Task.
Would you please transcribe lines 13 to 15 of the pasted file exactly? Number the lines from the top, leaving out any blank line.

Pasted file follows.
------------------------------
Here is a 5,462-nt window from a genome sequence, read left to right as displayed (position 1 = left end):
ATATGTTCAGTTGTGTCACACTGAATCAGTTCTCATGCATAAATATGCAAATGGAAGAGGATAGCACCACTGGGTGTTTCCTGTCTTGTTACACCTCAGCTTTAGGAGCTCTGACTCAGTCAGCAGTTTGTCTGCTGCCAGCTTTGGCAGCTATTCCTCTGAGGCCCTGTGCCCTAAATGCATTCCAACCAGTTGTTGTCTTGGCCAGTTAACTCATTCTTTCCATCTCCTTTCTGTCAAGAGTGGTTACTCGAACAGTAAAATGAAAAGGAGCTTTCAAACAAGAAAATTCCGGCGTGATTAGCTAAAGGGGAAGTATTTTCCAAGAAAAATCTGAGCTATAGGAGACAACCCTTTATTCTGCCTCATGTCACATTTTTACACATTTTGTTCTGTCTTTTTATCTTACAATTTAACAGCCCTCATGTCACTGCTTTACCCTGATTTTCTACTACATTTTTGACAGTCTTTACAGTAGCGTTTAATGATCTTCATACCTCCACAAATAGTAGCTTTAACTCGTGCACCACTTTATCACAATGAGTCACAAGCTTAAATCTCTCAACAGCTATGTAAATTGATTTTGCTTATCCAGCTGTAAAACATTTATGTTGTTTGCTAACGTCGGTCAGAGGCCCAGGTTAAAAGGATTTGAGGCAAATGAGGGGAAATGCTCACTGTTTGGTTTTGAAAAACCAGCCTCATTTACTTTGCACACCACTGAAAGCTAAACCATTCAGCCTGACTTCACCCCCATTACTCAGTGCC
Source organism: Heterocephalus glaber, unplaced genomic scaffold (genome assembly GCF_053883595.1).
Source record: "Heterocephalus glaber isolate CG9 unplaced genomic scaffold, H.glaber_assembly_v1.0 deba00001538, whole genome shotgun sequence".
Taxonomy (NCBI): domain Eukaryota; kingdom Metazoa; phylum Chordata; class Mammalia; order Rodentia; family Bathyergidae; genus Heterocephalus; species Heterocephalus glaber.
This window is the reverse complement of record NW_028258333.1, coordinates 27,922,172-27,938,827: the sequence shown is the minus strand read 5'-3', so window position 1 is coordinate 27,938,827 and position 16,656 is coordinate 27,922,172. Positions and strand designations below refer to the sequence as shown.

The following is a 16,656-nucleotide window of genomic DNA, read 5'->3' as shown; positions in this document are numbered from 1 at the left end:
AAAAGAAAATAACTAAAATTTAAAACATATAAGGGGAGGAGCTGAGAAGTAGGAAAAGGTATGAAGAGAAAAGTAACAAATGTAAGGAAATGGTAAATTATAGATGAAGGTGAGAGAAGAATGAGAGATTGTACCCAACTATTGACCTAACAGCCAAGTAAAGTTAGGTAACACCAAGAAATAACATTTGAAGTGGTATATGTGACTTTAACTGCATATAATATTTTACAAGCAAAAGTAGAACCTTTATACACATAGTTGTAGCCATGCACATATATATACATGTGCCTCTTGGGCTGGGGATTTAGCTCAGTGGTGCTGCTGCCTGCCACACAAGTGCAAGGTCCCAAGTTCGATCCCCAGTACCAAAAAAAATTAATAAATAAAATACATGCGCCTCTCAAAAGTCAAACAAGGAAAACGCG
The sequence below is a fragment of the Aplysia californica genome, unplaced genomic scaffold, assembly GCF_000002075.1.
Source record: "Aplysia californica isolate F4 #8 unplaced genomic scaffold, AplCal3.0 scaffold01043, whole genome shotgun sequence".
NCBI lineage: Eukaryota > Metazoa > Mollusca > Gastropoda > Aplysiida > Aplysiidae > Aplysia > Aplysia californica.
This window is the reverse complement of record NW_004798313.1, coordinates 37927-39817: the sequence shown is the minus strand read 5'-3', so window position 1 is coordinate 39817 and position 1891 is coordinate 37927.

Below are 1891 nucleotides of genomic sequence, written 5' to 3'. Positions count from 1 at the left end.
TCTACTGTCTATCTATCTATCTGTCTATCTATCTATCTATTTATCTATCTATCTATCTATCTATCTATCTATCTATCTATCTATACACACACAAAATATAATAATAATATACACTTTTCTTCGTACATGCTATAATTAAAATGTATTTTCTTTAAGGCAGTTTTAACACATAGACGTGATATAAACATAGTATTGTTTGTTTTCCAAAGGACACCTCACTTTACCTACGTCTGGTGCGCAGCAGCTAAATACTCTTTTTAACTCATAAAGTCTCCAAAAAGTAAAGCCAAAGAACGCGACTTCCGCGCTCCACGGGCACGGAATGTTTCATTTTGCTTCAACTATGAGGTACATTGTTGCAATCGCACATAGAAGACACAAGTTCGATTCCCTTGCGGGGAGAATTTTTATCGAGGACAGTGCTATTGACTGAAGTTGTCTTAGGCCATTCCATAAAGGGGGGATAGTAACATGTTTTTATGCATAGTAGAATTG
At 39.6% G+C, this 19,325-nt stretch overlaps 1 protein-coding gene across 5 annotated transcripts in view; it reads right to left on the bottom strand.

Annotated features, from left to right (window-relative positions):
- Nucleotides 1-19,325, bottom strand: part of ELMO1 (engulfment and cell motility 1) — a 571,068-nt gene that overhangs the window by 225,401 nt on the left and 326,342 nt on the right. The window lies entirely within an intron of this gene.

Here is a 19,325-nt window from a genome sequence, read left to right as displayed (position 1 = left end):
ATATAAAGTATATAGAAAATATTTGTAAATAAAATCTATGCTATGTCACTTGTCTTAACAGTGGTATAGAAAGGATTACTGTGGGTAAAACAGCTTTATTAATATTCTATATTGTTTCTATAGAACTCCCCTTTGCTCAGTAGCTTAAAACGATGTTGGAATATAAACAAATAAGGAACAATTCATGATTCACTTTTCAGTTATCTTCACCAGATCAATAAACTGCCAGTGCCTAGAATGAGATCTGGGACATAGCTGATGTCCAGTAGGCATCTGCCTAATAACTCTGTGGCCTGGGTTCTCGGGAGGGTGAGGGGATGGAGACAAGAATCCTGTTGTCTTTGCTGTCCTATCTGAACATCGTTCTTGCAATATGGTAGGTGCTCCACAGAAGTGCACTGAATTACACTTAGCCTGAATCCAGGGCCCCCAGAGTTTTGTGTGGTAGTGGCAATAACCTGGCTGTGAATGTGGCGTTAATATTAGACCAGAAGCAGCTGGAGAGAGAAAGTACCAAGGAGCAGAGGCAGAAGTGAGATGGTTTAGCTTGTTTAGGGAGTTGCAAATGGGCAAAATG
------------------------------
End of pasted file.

Below are 1891 nucleotides of genomic sequence, written 5' to 3'. Positions count from 1 at the left end.
TCTACTGTCTATCTATCTATCTGTCTATCTATCTATCTATTTATCTATCTATCTATCTATCTATCTATCTATCTATCTATCTATACACACACAAAATATAATAATAATATACACTTTTCTTCGTACATGCTATAATTAAAATGTATTTTCTTTAAGGCAGTTTTAACACATAGACGTGATATAAACATAGTATTGTTTGTTTTCCAAAGGACACCTCACTTTACCTACGTCTGGTGCGCAGCAGCTAAATACTCTTTTTAACTCATAAAGTCTCCAAAAAGTAAAGCCAAAGAACGCGACTTCCGCGCTCCACGGGCACGGAATGTTTCATTTTGCTTCAACTATGAGGTACATTGTTGCAATCGCACATAGAAGACACAAGTTCGATTCCCTTGCGGGGAGAATTTTTATCGAGGACAGTGCTATTGACTGAAGTTGTCTTAGGCCATTCCATAAAGGGGGGATAGTAACATGTTTTTATGCATAGTAGAATTG
At 39.6% G+C, this 19,325-nt stretch overlaps 1 protein-coding gene across 5 annotated transcripts in view; it reads right to left on the bottom strand.